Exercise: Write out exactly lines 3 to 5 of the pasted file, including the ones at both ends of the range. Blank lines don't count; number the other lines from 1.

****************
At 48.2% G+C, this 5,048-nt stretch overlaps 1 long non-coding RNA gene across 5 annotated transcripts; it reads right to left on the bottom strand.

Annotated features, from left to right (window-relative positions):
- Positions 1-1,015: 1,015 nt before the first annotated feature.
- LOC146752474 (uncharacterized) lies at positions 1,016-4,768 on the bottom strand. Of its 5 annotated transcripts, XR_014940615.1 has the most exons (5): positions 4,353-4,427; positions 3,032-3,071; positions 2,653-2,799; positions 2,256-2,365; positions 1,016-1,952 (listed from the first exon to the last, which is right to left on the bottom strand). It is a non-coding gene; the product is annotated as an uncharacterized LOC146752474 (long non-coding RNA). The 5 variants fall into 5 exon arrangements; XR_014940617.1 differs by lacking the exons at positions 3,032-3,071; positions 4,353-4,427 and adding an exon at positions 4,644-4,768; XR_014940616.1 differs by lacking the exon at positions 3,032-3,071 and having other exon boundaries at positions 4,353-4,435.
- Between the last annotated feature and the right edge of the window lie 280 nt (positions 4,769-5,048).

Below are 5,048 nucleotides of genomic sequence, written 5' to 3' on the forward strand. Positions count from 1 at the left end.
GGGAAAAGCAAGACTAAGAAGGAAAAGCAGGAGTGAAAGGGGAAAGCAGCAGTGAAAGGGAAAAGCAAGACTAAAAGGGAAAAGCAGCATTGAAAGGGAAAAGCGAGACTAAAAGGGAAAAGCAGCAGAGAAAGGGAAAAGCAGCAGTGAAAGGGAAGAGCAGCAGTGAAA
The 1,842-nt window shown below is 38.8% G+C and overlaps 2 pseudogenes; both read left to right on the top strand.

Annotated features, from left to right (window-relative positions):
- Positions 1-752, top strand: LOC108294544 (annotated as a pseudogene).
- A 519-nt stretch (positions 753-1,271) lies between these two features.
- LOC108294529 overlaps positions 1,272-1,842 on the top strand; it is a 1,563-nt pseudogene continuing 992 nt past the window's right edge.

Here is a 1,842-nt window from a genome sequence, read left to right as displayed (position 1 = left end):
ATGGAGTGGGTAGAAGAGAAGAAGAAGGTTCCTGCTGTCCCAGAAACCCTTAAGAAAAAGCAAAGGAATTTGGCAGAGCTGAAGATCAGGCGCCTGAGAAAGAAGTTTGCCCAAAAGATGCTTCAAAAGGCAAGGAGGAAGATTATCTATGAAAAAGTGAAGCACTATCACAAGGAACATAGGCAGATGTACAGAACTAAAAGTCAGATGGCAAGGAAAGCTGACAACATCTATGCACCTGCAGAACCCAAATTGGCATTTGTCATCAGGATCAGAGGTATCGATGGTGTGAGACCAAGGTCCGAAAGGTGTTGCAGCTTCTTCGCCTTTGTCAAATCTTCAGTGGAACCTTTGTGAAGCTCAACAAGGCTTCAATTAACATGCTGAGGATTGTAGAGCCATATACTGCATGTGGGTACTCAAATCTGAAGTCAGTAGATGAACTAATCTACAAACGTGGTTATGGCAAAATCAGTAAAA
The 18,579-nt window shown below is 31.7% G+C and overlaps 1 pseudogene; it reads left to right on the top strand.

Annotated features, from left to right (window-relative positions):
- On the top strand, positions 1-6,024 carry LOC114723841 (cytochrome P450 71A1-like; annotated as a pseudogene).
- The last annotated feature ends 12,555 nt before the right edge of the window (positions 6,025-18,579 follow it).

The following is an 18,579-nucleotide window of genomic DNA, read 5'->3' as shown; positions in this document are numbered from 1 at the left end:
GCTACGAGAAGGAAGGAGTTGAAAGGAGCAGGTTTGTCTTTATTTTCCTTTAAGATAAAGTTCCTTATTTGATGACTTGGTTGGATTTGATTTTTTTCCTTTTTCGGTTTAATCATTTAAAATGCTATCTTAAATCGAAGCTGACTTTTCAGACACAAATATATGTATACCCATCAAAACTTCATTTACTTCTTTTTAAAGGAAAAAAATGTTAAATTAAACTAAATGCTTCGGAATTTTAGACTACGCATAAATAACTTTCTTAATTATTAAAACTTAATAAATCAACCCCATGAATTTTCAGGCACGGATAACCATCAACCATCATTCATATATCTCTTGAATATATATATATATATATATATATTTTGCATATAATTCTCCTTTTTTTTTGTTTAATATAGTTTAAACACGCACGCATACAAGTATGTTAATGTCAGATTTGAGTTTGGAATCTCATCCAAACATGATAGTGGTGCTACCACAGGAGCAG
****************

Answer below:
- Positions 1-1,015: 1,015 nt before the first annotated feature.
- LOC146752474 (uncharacterized) lies at positions 1,016-4,768 on the bottom strand. Of its 5 annotated transcripts, XR_014940615.1 has the most exons (5): positions 4,353-4,427; positions 3,032-3,071; positions 2,653-2,799; positions 2,256-2,365; positions 1,016-1,952 (listed from the first exon to the last, which is right to left on the bottom strand). It is a non-coding gene; the product is annotated as an uncharacterized LOC146752474 (long non-coding RNA). The 5 variants fall into 5 exon arrangements; XR_014940617.1 differs by lacking the exons at positions 3,032-3,071; positions 4,353-4,427 and adding an exon at positions 4,644-4,768; XR_014940616.1 differs by lacking the exon at positions 3,032-3,071 and having other exon boundaries at positions 4,353-4,435.
- Between the last annotated feature and the right edge of the window lie 280 nt (positions 4,769-5,048).